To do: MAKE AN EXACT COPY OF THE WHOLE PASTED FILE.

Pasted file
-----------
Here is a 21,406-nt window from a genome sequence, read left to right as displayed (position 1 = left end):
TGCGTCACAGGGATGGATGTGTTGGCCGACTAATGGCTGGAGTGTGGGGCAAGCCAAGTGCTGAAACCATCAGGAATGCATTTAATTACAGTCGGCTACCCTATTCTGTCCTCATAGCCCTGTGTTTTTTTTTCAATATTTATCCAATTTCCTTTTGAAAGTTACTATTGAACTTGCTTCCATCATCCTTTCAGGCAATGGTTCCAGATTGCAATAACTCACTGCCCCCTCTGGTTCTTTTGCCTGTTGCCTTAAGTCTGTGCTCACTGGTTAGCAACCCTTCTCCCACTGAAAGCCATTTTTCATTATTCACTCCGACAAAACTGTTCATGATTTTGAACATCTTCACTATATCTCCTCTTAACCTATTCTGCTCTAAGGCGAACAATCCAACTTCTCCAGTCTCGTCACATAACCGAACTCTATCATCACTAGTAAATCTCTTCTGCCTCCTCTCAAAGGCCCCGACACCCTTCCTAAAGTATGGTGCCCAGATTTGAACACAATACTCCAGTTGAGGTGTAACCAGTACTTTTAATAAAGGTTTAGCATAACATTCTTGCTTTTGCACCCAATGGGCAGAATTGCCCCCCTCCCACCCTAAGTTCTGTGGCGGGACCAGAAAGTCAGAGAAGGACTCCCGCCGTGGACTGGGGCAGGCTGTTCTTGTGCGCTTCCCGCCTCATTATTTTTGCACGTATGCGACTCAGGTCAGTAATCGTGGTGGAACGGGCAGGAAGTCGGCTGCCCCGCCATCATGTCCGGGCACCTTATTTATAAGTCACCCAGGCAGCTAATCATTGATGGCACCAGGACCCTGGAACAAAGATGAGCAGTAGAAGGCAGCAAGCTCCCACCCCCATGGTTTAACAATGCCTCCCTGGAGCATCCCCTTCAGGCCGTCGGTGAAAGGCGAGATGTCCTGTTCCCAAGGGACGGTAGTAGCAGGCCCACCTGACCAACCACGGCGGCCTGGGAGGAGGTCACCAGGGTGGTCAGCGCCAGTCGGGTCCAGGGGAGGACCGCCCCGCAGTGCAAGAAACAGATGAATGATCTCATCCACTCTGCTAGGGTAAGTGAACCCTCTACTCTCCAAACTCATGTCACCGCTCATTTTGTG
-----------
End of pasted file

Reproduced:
Here is a 21,406-nt window from a genome sequence, read left to right as displayed (position 1 = left end):
TGCGTCACAGGGATGGATGTGTTGGCCGACTAATGGCTGGAGTGTGGGGCAAGCCAAGTGCTGAAACCATCAGGAATGCATTTAATTACAGTCGGCTACCCTATTCTGTCCTCATAGCCCTGTGTTTTTTTTTCAATATTTATCCAATTTCCTTTTGAAAGTTACTATTGAACTTGCTTCCATCATCCTTTCAGGCAATGGTTCCAGATTGCAATAACTCACTGCCCCCTCTGGTTCTTTTGCCTGTTGCCTTAAGTCTGTGCTCACTGGTTAGCAACCCTTCTCCCACTGAAAGCCATTTTTCATTATTCACTCCGACAAAACTGTTCATGATTTTGAACATCTTCACTATATCTCCTCTTAACCTATTCTGCTCTAAGGCGAACAATCCAACTTCTCCAGTCTCGTCACATAACCGAACTCTATCATCACTAGTAAATCTCTTCTGCCTCCTCTCAAAGGCCCCGACACCCTTCCTAAAGTATGGTGCCCAGATTTGAACACAATACTCCAGTTGAGGTGTAACCAGTACTTTTAATAAAGGTTTAGCATAACATTCTTGCTTTTGCACCCAATGGGCAGAATTGCCCCCCTCCCACCCTAAGTTCTGTGGCGGGACCAGAAAGTCAGAGAAGGACTCCCGCCGTGGACTGGGGCAGGCTGTTCTTGTGCGCTTCCCGCCTCATTATTTTTGCACGTATGCGACTCAGGTCAGTAATCGTGGTGGAACGGGCAGGAAGTCGGCTGCCCCGCCATCATGTCCGGGCACCTTATTTATAAGTCACCCAGGCAGCTAATCATTGATGGCACCAGGACCCTGGAACAAAGATGAGCAGTAGAAGGCAGCAAGCTCCCACCCCCATGGTTTAACAATGCCTCCCTGGAGCATCCCCTTCAGGCCGTCGGTGAAAGGCGAGATGTCCTGTTCCCAAGGGACGGTAGTAGCAGGCCCACCTGACCAACCACGGCGGCCTGGGAGGAGGTCACCAGGGTGGTCAGCGCCAGTCGGGTCCAGGGGAGGACCGCCCCGCAGTGCAAGAAACAGATGAATGATCTCATCCACTCTGCTAGGGTAAGTGAACCCTCTACTCTCCAAACTCATGTCACCGCTCATTTTGTG